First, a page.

Still in power, Turkey’s Erdoğan has time to recover - analysis

Opposition mayor-elect Ekrem İmamoğlu’s victory in Sunday’s Istanbul rerun vote was a personal defeat for Recep Tayyip Erdoğan and his ruling Justice and Development Party (AKP), though the president retains full control over policymaking and has four years to shore up his support, said an analysis for the Center for Strategic and International Studies. 

“Having openly accused the People’s Republican Party (CHP) candidate of stealing votes in the previous election, while pushing for an ultimately disastrous repeat, which, he predicted on May 2, ‘the AKP is hundred percent sure to win’, Erdoğan clearly made a costly unforced political error,” Bulent Aliriza, director of the Turkey Project at the Center for Strategic and International Studies, and Zeynep Yekeler, Turkey Project research assistant, wrote on Tuesday for CSIS. 

They added that İmamoğlu’s win echoes Erdoğan’s victory in Istanbul a quarter century ago, though it’s unclear whether this result is a harbinger of change or a mere stumble. 

During the rerun campaign, the CHP and its candidate calmly focused on winning again, taking advantage of the sense of aggrievement after the annulment of the March 31 result. The AKP was sluggish and disorganised, and former prime minister Binali Yıldırım, was unable to shed the image of a candidate who didn’t want to be there, according to Aliriza and Yekeler. The result was that the AKP lost votes in all of Istanbul’s 39 districts.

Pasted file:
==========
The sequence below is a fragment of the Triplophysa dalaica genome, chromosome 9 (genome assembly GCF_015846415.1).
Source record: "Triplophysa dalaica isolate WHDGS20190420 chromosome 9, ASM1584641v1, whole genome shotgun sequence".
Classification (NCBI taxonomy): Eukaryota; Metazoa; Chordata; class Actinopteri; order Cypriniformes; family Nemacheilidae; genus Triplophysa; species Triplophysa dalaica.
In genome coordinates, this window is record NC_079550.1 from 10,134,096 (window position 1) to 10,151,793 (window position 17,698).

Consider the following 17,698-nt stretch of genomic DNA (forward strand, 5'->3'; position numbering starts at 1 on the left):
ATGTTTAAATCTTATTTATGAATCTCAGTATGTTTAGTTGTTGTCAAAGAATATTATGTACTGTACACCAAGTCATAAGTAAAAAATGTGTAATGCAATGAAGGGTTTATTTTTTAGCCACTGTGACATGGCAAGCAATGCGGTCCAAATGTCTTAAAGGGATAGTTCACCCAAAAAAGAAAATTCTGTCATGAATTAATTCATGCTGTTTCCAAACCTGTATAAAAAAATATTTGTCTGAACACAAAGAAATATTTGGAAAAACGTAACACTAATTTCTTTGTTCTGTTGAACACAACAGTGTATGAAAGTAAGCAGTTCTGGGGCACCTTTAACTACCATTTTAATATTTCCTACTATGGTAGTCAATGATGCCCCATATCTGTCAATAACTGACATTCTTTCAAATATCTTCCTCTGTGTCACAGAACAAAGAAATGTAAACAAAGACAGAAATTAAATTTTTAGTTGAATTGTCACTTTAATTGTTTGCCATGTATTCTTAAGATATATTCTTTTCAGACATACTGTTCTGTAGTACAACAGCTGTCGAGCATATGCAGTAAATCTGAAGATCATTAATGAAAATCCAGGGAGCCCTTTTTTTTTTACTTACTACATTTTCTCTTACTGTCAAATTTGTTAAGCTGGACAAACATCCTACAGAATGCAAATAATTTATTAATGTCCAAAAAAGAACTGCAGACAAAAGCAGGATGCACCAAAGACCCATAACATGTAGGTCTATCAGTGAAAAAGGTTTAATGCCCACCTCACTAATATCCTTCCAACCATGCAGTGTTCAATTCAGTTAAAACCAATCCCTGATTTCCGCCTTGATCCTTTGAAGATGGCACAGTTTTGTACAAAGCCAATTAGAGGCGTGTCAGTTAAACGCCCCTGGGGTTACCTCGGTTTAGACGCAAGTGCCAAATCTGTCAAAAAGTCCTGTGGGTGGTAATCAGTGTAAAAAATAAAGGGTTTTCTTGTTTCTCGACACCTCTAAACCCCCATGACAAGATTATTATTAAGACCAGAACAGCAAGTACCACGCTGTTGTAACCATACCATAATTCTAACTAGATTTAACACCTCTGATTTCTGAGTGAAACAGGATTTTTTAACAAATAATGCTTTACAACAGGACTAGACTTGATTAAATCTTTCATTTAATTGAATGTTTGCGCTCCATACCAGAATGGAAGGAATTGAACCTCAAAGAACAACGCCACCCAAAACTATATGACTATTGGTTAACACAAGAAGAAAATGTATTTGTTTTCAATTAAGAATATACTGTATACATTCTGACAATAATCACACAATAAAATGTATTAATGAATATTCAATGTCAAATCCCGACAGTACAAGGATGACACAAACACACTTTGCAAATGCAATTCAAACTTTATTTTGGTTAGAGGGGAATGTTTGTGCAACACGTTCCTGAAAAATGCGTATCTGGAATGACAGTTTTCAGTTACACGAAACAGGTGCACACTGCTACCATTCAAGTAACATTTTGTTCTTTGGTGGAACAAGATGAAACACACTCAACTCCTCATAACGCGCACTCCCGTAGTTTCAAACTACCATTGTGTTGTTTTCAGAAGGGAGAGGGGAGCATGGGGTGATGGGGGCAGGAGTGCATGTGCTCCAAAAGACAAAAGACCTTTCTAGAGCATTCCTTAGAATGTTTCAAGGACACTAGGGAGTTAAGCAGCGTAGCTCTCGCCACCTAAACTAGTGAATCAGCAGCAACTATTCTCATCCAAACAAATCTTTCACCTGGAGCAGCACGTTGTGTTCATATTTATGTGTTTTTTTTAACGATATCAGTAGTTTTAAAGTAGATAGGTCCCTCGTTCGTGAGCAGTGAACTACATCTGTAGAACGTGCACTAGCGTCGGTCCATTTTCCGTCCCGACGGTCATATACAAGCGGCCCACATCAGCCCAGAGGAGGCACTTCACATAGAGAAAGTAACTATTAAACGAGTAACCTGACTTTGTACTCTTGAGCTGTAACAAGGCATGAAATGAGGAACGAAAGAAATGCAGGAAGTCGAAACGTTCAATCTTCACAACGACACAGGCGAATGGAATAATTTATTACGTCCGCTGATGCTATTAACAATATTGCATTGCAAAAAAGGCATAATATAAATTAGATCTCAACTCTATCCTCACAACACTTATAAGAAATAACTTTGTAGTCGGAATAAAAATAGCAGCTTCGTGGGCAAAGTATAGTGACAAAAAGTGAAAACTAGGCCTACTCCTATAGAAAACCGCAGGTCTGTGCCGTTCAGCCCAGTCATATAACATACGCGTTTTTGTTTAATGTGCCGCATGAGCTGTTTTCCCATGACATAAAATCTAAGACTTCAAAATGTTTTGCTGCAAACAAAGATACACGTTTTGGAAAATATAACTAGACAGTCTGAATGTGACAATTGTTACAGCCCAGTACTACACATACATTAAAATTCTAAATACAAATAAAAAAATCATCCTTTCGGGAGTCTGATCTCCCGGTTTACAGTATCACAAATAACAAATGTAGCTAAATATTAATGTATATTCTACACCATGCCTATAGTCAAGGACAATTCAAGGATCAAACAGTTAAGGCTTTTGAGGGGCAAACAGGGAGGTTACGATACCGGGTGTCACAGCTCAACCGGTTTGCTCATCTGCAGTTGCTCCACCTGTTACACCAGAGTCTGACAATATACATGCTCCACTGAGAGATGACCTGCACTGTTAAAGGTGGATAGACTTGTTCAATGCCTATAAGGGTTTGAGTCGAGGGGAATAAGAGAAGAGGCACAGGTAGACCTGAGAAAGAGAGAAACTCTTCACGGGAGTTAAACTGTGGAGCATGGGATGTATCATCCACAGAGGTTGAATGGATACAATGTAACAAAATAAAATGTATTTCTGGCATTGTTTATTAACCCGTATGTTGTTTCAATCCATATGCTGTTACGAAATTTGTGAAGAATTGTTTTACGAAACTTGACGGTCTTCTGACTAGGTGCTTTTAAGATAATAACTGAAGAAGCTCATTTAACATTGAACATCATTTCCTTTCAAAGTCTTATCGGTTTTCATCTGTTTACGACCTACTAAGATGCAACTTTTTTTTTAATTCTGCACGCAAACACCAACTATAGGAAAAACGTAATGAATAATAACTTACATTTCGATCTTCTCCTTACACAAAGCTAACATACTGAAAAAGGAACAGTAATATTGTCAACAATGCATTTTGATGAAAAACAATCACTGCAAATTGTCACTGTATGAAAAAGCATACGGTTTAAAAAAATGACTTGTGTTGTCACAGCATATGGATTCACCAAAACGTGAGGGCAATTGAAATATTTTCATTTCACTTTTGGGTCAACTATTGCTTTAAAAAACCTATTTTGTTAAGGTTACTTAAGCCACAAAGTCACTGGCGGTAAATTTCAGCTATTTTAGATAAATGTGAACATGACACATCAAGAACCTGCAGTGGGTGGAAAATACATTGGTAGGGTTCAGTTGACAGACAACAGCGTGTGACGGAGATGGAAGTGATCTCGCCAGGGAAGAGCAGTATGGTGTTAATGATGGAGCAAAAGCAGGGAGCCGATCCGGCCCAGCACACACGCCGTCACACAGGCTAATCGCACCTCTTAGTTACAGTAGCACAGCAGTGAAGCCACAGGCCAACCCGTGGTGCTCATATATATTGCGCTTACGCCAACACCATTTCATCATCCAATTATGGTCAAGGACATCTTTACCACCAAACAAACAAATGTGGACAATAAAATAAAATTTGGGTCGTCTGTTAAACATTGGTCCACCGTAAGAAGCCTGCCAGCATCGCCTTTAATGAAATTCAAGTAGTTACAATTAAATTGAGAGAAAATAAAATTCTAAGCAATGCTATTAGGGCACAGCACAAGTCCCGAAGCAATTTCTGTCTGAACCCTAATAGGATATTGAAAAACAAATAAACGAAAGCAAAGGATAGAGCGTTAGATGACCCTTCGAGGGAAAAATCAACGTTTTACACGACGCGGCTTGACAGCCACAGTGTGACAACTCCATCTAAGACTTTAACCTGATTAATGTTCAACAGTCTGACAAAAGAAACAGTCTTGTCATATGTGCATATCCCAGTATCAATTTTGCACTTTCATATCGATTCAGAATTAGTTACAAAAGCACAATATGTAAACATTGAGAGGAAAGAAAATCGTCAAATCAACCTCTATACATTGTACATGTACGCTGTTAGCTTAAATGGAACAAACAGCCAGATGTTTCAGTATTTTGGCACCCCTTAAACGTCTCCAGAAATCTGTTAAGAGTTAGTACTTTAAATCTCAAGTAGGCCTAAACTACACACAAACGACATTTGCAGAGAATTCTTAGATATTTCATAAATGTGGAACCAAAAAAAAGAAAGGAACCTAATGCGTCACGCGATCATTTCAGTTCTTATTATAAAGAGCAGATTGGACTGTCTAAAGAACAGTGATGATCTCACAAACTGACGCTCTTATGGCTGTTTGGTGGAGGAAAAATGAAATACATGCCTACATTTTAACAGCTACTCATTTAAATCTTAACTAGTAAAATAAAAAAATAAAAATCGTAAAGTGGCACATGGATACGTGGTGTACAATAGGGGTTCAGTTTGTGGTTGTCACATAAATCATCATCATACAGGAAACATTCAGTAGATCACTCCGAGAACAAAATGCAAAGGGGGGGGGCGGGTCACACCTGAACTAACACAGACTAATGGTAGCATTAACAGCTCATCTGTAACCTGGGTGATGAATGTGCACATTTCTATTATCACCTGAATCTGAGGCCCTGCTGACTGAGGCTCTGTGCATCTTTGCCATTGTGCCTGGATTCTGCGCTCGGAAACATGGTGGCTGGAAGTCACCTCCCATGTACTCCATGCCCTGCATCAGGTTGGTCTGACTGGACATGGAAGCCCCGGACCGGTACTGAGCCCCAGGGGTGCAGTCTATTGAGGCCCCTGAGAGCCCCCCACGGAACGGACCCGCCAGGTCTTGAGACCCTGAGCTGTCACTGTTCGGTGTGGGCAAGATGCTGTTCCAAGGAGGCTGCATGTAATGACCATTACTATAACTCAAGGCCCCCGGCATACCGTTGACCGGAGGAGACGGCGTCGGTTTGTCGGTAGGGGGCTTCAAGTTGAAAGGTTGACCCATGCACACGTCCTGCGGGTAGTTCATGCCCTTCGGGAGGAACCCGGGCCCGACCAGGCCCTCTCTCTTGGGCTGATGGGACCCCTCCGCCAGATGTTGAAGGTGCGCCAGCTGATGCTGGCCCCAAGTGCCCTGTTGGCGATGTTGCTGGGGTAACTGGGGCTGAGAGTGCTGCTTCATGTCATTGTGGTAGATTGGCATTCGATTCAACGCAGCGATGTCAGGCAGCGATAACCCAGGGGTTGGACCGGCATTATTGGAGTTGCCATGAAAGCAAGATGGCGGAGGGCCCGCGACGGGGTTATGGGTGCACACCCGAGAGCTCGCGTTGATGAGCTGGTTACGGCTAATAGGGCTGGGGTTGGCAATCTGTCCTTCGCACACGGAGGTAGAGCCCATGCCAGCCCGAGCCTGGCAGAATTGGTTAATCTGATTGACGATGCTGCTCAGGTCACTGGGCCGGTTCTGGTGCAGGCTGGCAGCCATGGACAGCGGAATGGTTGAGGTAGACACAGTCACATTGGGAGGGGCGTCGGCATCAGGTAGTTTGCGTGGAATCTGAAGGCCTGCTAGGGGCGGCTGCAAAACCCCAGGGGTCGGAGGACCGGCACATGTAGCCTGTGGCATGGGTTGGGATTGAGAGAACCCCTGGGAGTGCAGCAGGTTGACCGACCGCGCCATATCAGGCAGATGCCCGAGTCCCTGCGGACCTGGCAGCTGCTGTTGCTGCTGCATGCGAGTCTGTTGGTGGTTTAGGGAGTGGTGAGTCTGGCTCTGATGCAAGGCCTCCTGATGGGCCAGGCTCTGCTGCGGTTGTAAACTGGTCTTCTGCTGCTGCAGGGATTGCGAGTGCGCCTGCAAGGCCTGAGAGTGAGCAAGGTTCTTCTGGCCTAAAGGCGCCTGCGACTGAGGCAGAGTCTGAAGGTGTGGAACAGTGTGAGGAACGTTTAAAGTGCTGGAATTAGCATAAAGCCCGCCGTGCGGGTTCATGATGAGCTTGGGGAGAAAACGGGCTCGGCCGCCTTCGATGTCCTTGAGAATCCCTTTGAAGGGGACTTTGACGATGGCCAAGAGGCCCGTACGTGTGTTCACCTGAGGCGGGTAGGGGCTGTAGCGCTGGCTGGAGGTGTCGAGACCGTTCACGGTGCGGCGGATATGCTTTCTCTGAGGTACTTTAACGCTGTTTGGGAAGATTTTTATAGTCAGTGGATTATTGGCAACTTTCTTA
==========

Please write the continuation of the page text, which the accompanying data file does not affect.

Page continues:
“With Erdoğan’s seeming invincibility dented, momentum and enthusiasm have shifted away from him,” they said. “Turkey’s biggest city will now be transformed from an AKP fortress to a center of opposition, as İmamoğlu shuts off widespread municipal patronage to AKP members.”

Still, Erdoğan will surely look for ways to undermine the new Istanbul mayor and push back against an emboldened opposition, even while watching out for internal AKP divisions and and keeping an eye on new political parties launched by former comrades. 

“Despite the political wound the Istanbul election constitutes for Erdoğan, it is important to note that he retains full control over all aspects of policymaking at the national level and does not have to contest scheduled elections before 2023,” said Aliriza and Yekeler. “By focusing on major foreign issues, he will attempt to distract attention away from the troubled domestic political scene and economic problems… [and] hope this will enable him to shore up domestic support.”